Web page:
Bukovyna is one of the examples of torn cultural spaces
Empire is not only about unifying culture, it is also about torn cultural spaces – especially if this cultural space intersects between the union republics, and even more so if the cultural and civilizational space, something else in common, crosses the borders of different countries. And citizens who have a historical and cultural hearth outside the empire, as a rule, the very fact of their origin are unreliable and their place – in some building there.
There are many such torn cultural spaces in Ukraine, and Bukovyna is just one example, but very illustrative. During the Austro-Hungarian period, there was a long struggle in the region between Romanian and Austro-German civilizational influence, and representatives of other peoples of Bukovina could only turn to their side of the barricades in a difficult way to preserve their identity.
The history of the Kobylyansky family is a good example of this. The great writer’s father is known to have lost his job because he tried to preserve the German (not Romanian) nature of his process. And Olga Kobylyanska herself made a conscious choice on the Ukrainian cultural identity and learned the language to write in it.
Nevertheless, this struggle of the regions took place in full, and that is why the Bukovynian national communities, Romanians, Ukrainians, Germans or Jews, were also one.
After World War II, change changed, if not forever, then for a very long time. Part of Bukovina with its center in Chernivtsi – a city that was built with a claim to Austrian imperial influence – became part of the Ukrainian SSR, ie the Soviet Union. And part of Bukovina, centered in Suceava – a historical magnet of Romanian culture – remained part of Romania, which was among the countries of “people’s democracy”.
But in this Moscow satellite camp, Romania has played a special role since the last communist dictator, Nicolae Ceausescu, both inside and out.
Thus, there was far less information about Romania itself in the USSR than about Poland or Czechoslovakia – interest in this “seemingly fraternal” country was simply not encouraged, just as Joseph Broz Tito’s interest in Yugoslavia was not encouraged.
However, even if you want to know something about Romania on your own, what was your chance? In the Russian-language illustrated monthly Romania, endless images of Soviet President Nicolae Ceausescu and his wife Elena, a member of the political executive committee of the RCP Central Committee, an “academician, doctor, engineer” and de facto co-ruler, were published. Cultural materials, as a rule, were of the quality of Ceausescu’s epoch.
As a result, the once common cultural space – and it is very easy to see this community, even if you just read the biography of the same Olga Kobylyanska – was torn and forgotten.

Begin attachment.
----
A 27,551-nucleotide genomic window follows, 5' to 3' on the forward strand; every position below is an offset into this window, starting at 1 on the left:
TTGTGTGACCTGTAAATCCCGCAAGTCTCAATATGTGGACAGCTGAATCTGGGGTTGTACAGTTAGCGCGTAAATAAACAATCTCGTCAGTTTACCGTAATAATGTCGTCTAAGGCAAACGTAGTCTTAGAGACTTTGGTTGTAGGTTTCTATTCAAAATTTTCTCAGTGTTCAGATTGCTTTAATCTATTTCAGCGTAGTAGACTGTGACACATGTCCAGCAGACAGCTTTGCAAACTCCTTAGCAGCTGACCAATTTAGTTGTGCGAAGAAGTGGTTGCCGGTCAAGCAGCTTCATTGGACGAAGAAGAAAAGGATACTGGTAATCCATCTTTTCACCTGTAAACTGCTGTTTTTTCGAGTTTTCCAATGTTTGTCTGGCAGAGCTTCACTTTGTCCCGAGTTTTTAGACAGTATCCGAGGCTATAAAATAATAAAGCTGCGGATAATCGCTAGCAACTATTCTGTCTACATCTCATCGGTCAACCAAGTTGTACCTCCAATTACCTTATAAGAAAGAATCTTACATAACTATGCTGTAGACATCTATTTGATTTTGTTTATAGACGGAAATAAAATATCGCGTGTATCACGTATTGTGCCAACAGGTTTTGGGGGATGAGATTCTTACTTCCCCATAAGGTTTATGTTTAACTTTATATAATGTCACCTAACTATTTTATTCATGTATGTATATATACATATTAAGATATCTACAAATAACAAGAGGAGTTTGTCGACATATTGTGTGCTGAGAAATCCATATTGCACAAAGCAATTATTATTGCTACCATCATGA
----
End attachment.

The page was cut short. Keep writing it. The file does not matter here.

I first realized this integrity of Bukovina when I saw a guide to the region in one of the Polish books. All over the region. Travel through Romanian and Ukrainian Bukovina at the same time.
It was in 2005 that I came up with a surprise while preparing for such a trip. I received a visa to Romania at the embassy in Moscow, and when I talked to the embassy staff, my good acquaintance, I found out that he knew no more about Ukrainian Bukovina than I did about Romanian, that for him Bukovina was, of course, Suceava, not Chernivtsi.
Already in Romania, the discoveries came one after another. The guide, a talented guy who seems to have worked for the first time from guests from Ukraine, decided to take us to work in a Ukrainian village near the border. And I suddenly realized that the inhabitants of this village, who, as they say, had a hand in Ukraine, lived for decades in isolation from the country they speak and pray for.
For the Russian service of Radio Liberty, I made a program about Bukovina and recorded a conversation with one of the representatives of the Lipovan community – simply put, Russian Old Believers, who escaped in the region first from the tsarist regime, and then from the Soviet.
The historical center of the Old Believers – the village of Bila Krynytsia – is actually on the territory of Ukraine, near the border with Romania, so this group is called the Old Believers of the White Krynytsia agreement. However, for my interlocutor, Bila Krynytsia was very far away, as if on another planet.
And yes – don’t talk about anything, as if I didn’t come by car from Chernivtsi, but arrived on a long-haul liner.
It should not be reminded that the real civilizational, cultural and political rapprochement between Romania and Ukraine has not taken place yet, the neighboring countries continue to remain at a distance from each other – and thus the border continues to run through the body of Bukovina.
And when I am asked why Ukraine has a place not only for Europe, but also for Central Europe, I always answer: that’s why.
For the sake of integrity.
* The point of view of the author may not coincide with the position of the agency